Smelling the Past

Mrs. Louise (S.L.); Courtesy Forsyth County Public Library Photograph Division

Mrs. Louise (S.L.) Pinkston with a smelling salts container, 1956; Courtesy of the Forsyth County Public Library Photograph Collection

Would scents help the past come alive in new ways for your site’s audience? Several museums around the world have experimented with this technique. Exhibitions usually rely on the visual sense to convey information, but sound is also a common means of setting the scene. Touch, taste, and smell are usually trickier senses to engage, especially given the preservation concerns involved in the display of artifacts.

Last fall the California College of Art installed a scent-only exhibition, entitled “An Olfactory Archive: 1738-1969.” The groundbreaking show experimented with scent as a method of propelling imaginations into the past.  To see the installation and snapshots of audience participation, view the show’s flicker page here:

The business of simulating and stimulating scent is growing, with many marketing studies connecting scent to memory, emotion, and ultimately increasing consumer desire. Shouldn’t history institutions tap into the nose’s potential to intensify engagement? Overtime the topic of enhancing exhibit ambience with scent has come up on museum-related listservs. Several historic house staffers have reported using scent diffusers, which work with essential oils to generate ambient scents. This method can replicate cooking smells in places where there is no active living history kitchen demonstration.

Exhibit designer Larry Fisher, however, has warned against the use of liquid scents. He has cited spillage, evaporation, and residue contamination as potential problems. Instead, he recommends scents that use dry media for delivery. Fisher’s reference for this kind of product is Lorane Wasserman, Essential Resources, Torrance, CA, (310)534-3481 Escentialr@aol.com. “Lorane has a standard line of scents and she is miraculous at creating virtually any scent you can, or cannot, imagine. Her ‘scent orbs’ are a dry media form of delivery.” Fisher notes that the beads can be used with special devices for larger spaces or delivery on cue.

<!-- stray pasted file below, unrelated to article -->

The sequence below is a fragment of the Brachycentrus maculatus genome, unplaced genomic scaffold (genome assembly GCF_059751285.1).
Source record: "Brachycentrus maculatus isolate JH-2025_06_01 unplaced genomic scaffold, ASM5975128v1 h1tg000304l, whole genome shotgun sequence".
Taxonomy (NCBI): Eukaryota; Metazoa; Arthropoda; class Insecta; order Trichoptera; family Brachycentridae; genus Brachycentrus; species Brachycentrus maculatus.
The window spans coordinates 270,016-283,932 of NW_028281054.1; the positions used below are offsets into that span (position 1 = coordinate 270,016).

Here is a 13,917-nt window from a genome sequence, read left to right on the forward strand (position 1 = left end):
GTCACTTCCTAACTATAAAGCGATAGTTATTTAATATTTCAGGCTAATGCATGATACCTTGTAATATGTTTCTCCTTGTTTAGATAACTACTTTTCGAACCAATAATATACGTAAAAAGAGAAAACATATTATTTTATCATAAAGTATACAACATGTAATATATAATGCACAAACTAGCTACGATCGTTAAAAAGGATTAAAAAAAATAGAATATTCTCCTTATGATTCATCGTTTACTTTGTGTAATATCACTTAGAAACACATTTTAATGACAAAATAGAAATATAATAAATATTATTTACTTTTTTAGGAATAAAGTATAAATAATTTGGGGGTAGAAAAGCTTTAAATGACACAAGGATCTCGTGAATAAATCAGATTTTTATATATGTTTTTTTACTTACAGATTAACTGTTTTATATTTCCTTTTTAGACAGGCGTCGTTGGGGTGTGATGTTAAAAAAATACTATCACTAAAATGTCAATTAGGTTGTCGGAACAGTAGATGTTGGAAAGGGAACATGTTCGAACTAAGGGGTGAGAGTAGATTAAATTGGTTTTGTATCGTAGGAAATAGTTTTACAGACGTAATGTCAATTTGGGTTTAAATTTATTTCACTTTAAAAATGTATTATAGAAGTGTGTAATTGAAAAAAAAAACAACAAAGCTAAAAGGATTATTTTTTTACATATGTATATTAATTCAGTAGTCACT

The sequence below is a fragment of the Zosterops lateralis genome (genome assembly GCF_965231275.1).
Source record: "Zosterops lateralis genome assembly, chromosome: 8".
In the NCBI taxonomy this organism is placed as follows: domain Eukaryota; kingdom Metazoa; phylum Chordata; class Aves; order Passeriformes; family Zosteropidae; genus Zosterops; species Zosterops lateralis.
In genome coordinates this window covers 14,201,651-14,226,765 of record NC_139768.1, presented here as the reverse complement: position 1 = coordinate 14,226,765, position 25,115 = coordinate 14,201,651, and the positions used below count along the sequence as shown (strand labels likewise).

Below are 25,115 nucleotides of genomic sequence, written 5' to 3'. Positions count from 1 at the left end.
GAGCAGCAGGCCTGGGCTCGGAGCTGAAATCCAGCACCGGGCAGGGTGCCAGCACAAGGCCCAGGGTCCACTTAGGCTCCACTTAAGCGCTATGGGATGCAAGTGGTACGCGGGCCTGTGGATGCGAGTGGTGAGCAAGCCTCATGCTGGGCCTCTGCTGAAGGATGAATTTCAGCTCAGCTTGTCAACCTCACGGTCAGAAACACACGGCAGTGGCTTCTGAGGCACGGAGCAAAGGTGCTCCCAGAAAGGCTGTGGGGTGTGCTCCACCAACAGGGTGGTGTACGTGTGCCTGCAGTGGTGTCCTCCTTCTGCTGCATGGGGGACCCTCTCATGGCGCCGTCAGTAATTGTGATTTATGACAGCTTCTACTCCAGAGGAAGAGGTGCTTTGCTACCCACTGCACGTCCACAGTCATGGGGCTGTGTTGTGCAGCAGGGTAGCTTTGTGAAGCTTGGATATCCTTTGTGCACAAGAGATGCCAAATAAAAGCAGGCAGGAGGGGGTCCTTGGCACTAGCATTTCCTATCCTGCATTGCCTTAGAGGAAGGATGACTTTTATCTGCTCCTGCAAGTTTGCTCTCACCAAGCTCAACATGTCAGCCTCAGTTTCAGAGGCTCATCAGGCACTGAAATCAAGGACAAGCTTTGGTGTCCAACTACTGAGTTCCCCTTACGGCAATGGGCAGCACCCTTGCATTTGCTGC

One leader in the field of dry delivery methods for synthetic scents is in our own state. The corporate headquarters for the international company, ScentAir, are in Charlotte. Among the firm’s most notable clients is a British Science museum. Exhibit designers wanted to include a cordite scent for their programs commemorating the 40th anniversary of lunar landings, since multiple astronauts had reported smelling gunpowder while on the moon.

Are there any scents that are naturally generated within your institution that visitors have commented on? Have you tried using smell as a way to engage audiences at your site? If so, are there methods you can recommend to other readers?

 

About collectionsconversations

This blog will contain posts from the C2C project staff on a variety of topics related to collections care and disaster preparedness. Enjoy the posts and let us know if you would like additional information or have a topic you would like for us to address.

Posted on April 8, 2014, in Exhibitions, historic houses, historic sites, museums and tagged , , . Bookmark the permalink. 1 Comment.

  1. When we had our 19th century southern cooking display up we used apple cinnamon scented air fresheners (renuzit) to simulate the (pleasant) scent of a kitchen. It was an interesting addition to provide on a tight budget (each one was $1 at the dollar store) and we hid them behind our display boards. Our special exhibit space is very open so the scent didn’t stay around for more than a couple of weeks.

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